The term graphene, with its main variants graphene oxide and hydroxide, is increasingly being used.

What is it, and what can it do?

It is formed from naturally occurring carbon in highest concentrations in shale and that “awful” substance, coal.

Graphene was first isolated and produced from graphite in 2004 by two professors at the University of Manchester, Andre Geim and Kostya Novoselov, winners of the 2010 Nobel Prize in physics. A one-atom thick, two-dimensional crystal, graphene is stronger than steel (more than 300 times that of the A36 structural steel standard set by the American Society for Testing and Materials) and 40 times stronger than diamond.

A square yard of graphene weighing only as much as a cat’s whisker could support much more than the cat. It is the lightest and thinnest crystal responsive to electromagnetic impulses currently known to science.

It conducts heat better than all other materials and is optically transparent.

It has the shape of a honeycomb composed of mostly carbon, oxygen, hydrogen and nitrogen, which modifies it. Sheets of these honeycombs can be stacked.

It has many uses commercially and medically.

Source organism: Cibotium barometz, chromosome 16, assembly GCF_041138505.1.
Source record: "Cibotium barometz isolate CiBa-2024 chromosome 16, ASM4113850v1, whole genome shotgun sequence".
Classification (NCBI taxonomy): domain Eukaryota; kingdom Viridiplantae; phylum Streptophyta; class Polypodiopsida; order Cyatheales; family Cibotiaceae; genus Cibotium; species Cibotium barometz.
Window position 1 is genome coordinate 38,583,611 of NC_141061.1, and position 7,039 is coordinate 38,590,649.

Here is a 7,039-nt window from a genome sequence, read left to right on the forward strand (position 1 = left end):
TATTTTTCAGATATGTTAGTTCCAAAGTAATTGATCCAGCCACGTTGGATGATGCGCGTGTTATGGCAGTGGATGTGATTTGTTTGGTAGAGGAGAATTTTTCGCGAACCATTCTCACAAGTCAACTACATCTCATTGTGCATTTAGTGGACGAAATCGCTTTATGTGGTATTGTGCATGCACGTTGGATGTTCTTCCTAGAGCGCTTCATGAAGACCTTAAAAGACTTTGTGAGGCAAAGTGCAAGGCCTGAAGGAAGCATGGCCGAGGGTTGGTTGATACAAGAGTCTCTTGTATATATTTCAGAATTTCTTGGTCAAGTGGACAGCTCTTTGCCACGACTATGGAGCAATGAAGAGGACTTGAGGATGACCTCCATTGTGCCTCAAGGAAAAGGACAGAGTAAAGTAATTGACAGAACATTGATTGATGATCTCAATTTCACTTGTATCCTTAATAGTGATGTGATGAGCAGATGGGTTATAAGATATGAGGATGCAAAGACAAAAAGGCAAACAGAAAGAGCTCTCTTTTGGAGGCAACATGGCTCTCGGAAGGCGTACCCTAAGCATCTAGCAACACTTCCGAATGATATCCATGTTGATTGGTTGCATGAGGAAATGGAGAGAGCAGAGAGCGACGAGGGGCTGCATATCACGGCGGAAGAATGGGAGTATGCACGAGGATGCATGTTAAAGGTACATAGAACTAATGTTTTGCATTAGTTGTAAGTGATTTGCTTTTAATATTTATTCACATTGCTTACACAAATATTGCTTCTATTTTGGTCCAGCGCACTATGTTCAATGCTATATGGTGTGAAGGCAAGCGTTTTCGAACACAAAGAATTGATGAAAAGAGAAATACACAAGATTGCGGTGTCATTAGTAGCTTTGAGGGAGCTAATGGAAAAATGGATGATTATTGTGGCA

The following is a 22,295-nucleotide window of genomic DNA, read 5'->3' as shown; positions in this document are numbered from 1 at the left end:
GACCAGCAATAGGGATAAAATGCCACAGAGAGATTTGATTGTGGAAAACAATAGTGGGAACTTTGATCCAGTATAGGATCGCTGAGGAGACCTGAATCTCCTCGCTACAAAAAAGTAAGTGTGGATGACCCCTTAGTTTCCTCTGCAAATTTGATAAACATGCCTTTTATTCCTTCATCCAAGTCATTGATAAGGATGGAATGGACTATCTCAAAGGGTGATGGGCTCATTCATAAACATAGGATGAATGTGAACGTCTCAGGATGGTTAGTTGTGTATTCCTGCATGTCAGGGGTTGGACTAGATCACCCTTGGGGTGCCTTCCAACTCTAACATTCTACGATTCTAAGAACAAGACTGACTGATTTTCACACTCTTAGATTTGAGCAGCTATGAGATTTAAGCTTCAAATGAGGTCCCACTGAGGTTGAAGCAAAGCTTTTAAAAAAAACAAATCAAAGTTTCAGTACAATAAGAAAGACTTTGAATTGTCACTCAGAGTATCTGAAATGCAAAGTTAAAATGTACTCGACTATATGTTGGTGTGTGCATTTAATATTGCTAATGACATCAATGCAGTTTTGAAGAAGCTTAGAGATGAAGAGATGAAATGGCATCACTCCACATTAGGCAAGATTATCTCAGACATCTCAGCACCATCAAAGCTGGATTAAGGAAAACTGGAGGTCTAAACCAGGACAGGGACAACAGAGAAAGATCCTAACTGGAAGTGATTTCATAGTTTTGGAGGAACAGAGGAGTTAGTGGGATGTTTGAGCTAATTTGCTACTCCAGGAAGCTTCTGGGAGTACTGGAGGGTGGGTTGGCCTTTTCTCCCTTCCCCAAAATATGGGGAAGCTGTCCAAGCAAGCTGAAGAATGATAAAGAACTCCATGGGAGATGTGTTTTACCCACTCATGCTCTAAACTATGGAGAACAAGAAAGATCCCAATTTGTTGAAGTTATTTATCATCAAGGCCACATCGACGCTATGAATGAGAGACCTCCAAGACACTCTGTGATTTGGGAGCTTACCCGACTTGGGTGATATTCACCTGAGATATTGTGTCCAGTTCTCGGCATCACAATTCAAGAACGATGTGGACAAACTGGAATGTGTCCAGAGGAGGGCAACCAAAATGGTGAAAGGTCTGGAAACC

It is in continual development for batteries, electronics and superconductors to store energy and charge faster. It is used in the food and beverage packing industry for maintaining hygiene by delaying oxidation and controlling the growth of bacteria. It is also used to extract toxic chemicals from fluids and solids, such as pesticides (12 of the 26 broadly used pesticides were listed by the Environmental Protection Agency as carcinogens), antibiotics and cocaine. And it is superior to other methods.

In medicine, one of the important uses is the combination of silver with graphene in bandages to prevent growth of antibiotic resistant bacteria. Also, it is used in air filters and face masks for the inactivation of viruses and bacteria with heat or light stimulation (www.sciencedirect.com; pubs.rsc.org; www.graphene-info.com; www.science direct.com).

These are just a few of the applications.

Does so wonderful a fairly simple chemical compound have “it’s too good to be true” times in its story? Is it like fire, sometimes a friend and other times a destroyer? That is so.

It has very high thermal conductivity. The U.S. Army has had demonstrations of focused graphene energy by 5G being used for nonlethal crowd control. When directed at living tissue, even through layers of clothing, the superficial skin temperature is raised 150 degrees instantaneously, producing significant pain. The higher the energy applied, the more the pain and the greater the desire to disperse.

Graphene transporters are used to create electric currents that receive and transmit signals. Using teslaphoresis, these transporters can self-assemble under the influence of an electric field even at a long distance. Think 5G. These networks can form all over the body, especially in the brain to interact with neurons.